‘The worst storm in retail history’ is heading straight for Walmart, Kroger, and Whole Foods
Aldi and Lidl have upended the UK grocery market over the past several years by sending the nation’s largest supermarkets into a crippling price war that has dented profits, triggered layoffs, and sent the companies’ share prices tumbling, The Wall Street Journal reports.
The CEO of Asda, the UK’s second-largest grocery chain, has called the new competitive environment created by Aldi and Lidl “the worst storm in retail history.”
“When we set the plan, I don’t think anyone anticipated the market being in meltdown,” Asda CEO Andy Clarke said last month after the Walmart-owned company reported its worst ever quarterly sales drop.
Now Aldi and Lidl are targeting the US, where they hope to eat away at the market share belonging to discount chains, traditional grocers, and even high-end stores like Whole Foods.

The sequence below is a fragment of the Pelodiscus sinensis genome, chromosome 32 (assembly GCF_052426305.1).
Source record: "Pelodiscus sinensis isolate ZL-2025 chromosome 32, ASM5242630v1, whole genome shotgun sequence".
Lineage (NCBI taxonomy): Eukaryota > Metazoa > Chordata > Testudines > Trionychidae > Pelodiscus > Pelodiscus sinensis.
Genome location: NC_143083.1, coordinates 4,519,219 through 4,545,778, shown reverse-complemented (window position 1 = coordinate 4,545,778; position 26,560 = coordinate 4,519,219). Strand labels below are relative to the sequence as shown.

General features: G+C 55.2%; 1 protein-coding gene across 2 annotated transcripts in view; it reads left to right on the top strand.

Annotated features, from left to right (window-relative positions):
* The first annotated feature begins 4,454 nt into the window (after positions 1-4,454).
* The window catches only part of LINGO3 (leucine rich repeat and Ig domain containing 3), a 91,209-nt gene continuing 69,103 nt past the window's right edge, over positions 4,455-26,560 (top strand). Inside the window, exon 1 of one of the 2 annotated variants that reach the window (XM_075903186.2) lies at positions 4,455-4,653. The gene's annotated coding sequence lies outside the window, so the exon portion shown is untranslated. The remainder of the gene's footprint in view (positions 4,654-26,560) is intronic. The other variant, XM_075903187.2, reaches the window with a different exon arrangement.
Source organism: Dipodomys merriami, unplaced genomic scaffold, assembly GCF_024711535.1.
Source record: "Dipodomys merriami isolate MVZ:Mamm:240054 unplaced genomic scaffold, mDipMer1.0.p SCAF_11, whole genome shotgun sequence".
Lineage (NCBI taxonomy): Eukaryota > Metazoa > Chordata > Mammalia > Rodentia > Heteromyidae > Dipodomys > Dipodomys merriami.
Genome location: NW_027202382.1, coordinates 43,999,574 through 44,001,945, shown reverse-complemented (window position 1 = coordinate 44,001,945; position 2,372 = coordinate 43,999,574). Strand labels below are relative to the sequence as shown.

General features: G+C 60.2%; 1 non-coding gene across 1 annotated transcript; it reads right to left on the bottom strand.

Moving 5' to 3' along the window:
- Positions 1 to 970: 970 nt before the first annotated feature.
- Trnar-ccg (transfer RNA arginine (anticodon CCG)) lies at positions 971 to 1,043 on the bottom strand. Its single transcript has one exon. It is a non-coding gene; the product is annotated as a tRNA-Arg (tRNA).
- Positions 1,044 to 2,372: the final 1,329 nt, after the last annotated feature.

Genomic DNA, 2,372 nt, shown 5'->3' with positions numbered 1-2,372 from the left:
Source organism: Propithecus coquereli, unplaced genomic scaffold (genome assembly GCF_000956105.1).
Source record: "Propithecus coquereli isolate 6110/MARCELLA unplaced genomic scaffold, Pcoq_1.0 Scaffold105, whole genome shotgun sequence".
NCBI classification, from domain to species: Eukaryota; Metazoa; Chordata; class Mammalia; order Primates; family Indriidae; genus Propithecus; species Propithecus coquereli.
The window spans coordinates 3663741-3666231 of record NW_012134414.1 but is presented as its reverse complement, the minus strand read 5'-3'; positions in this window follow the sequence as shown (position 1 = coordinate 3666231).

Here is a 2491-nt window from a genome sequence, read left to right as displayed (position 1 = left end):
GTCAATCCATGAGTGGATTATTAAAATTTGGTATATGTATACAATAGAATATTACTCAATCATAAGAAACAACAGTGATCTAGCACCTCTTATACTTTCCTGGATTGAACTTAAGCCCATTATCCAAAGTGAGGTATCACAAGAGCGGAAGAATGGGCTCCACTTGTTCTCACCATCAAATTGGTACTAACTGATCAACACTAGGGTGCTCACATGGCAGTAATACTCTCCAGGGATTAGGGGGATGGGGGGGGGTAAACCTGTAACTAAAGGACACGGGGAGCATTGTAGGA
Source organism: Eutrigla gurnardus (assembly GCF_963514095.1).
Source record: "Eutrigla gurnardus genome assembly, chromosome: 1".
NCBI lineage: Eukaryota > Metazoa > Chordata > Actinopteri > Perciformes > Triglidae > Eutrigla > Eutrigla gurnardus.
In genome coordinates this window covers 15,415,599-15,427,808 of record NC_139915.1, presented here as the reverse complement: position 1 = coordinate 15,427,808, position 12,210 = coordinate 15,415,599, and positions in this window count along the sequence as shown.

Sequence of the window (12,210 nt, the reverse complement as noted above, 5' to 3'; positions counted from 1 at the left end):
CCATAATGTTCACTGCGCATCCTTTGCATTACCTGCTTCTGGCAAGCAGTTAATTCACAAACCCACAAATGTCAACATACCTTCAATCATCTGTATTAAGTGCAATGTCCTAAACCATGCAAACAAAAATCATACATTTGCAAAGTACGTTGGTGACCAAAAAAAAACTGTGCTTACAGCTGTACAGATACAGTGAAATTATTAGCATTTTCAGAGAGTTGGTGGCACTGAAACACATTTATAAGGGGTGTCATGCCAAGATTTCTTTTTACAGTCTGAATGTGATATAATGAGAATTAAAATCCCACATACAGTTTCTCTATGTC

Aldi recently revealed plans to open roughly 600 stores over the next three years as part of a $3 billion expansion in the US, bringing its total number of stores to 2,000.
Immediately after Aldi’s announcement, Lidl revealed that it had opened a US headquarters in Virginia in preparation for its own US launch, The Journal reports.
Aldi and Lidl have become a threat to the grocery industry because of their insanely cheap prices.
In the US, where Aldi has roughly 1,400 stores, Aldi’s prices are roughly 22% lower than Walmart’s, according to a price check.
Aldi and Lidl keep prices so low by limiting inventory to a lean selection of private-label items. Aldi, for example, carries just 5% of the inventory found in traditional grocery stores, according to Cheapism’s Raechel Conover.
Both stores are also investing far less in customer service and merchandising than traditional grocers.
They save money by requiring customers to bring their own shopping bags and bag their own groceries, and customers at Aldi pay a 25-cent deposit to use carts. The deposit is returned when customers return the carts, so Aldi doesn’t have to pay employees to round them up and return them to the front of the store.
The no-frills shopping experience isn’t just cheaper — it’s also highly efficient.
At Lidl, workers don’t have to unpack boxes of groceries to stock them on shelves. The products are delivered in boxes with an open side, so they can be thrown onto a shelf without being unpacked, according to The Journal.
It may not seem as if Aldi and Lidl could compete with a high-end chain like Whole Foods, which attracts higher-income customers.